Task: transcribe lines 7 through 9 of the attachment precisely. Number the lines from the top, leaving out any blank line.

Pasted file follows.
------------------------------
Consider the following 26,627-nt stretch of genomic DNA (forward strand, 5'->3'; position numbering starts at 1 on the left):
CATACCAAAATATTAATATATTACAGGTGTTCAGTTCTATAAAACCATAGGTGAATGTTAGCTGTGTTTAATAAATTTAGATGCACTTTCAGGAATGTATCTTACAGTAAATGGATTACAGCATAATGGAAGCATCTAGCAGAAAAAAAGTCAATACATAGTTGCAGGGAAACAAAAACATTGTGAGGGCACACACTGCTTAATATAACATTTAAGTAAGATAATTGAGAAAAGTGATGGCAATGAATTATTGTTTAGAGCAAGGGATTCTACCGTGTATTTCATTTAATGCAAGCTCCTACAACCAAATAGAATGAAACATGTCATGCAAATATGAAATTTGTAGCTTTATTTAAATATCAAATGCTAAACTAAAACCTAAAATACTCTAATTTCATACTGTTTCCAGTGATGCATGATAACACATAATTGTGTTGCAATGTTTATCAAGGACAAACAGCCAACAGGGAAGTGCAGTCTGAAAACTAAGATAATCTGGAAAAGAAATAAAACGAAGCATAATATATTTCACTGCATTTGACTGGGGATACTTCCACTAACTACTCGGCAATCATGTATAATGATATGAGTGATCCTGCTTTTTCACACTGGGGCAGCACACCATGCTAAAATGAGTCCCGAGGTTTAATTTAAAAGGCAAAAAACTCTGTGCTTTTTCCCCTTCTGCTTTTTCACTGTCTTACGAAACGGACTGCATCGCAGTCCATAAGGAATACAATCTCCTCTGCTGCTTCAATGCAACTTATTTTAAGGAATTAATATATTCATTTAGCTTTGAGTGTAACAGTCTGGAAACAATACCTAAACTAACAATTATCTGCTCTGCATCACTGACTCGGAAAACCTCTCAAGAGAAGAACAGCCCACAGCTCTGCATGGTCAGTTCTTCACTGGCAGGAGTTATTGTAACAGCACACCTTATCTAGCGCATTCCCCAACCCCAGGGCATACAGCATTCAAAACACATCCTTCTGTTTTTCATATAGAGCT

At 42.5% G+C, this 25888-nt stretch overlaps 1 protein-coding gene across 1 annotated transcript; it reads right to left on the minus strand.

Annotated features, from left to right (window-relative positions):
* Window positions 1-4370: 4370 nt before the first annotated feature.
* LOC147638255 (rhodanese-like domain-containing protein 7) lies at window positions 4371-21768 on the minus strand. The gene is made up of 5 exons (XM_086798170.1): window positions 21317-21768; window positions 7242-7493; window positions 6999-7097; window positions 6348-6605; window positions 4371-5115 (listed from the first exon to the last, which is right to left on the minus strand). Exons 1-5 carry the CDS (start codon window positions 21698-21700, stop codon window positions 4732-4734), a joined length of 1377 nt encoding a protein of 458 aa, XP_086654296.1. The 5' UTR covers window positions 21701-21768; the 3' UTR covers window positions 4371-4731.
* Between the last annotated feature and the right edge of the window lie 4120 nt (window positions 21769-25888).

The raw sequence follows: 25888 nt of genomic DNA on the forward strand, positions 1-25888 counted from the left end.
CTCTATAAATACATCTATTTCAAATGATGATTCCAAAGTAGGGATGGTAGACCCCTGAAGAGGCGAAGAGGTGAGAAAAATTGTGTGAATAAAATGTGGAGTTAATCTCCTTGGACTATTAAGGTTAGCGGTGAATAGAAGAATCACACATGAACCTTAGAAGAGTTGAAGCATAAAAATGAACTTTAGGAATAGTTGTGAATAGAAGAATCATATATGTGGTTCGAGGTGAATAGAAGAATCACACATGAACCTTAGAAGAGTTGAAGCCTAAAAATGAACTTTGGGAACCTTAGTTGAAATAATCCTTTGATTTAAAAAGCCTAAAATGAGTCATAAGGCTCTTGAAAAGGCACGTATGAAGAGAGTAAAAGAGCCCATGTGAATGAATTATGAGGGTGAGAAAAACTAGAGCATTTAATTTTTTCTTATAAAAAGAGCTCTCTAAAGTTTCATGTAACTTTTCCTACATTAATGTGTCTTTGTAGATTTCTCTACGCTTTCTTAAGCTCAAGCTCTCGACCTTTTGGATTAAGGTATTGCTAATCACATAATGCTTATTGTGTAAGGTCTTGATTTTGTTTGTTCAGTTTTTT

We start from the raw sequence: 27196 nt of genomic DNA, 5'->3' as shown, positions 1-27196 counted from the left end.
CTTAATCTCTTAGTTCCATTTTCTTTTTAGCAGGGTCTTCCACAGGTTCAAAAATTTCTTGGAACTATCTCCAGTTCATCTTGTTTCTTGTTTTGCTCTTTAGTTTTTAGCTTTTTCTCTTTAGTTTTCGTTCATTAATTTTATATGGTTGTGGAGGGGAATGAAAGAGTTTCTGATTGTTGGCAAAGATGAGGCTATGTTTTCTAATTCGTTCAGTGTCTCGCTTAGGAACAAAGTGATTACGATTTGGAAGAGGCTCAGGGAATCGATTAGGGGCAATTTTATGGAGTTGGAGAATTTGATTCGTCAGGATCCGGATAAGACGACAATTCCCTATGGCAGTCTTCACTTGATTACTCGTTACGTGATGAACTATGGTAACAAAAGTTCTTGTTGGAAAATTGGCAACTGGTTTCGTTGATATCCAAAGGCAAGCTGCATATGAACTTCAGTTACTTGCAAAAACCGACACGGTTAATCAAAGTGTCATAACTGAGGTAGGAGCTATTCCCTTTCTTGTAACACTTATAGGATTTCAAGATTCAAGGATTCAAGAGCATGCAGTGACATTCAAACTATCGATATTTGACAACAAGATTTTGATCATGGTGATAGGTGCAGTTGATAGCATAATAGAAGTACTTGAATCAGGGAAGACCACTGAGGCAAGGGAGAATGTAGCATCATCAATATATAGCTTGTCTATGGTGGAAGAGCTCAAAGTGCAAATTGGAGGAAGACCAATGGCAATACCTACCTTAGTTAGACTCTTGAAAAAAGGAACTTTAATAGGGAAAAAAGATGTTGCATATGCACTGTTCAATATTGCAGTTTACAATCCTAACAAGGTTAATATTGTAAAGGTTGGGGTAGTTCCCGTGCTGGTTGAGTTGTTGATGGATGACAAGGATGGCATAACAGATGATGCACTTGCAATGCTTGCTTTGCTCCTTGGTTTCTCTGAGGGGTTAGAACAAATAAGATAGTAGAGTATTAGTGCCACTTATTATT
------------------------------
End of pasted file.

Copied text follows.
* Between the last annotated feature and the right edge of the window lie 4120 nt (window positions 21769-25888).

The raw sequence follows: 25888 nt of genomic DNA on the forward strand, positions 1-25888 counted from the left end.
CTCTATAAATACATCTATTTCAAATGATGATTCCAAAGTAGGGATGGTAGACCCCTGAAGAGGCGAAGAGGTGAGAAAAATTGTGTGAATAAAATGTGGAGTTAATCTCCTTGGACTATTAAGGTTAGCGGTGAATAGAAGAATCACACATGAACCTTAGAAGAGTTGAAGCATAAAAATGAACTTTAGGAATAGTTGTGAATAGAAGAATCATATATGTGGTTCGAGGTGAATAGAAGAATCACACATGAACCTTAGAAGAGTTGAAGCCTAAAAATGAACTTTGGGAACCTTAGTTGAAATAATCCTTTGATTTAAAAAGCCTAAAATGAGTCATAAGGCTCTTGAAAAGGCACGTATGAAGAGAGTAAAAGAGCCCATGTGAATGAATTATGAGGGTGAGAAAAACTAGAGCATTTAATTTTTTCTTATAAAAAGAGCTCTCTAAAGTTTCATGTAACTTTTCCTACATTAATGTGTCTTTGTAGATTTCTCTACGCTTTCTTAAGCTCAAGCTCTCGACCTTTTGGATTAAGGTATTGCTAATCACATAATGCTTATTGTGTAAGGTCTTGATTTTGTTTGTTCAGTTTTTT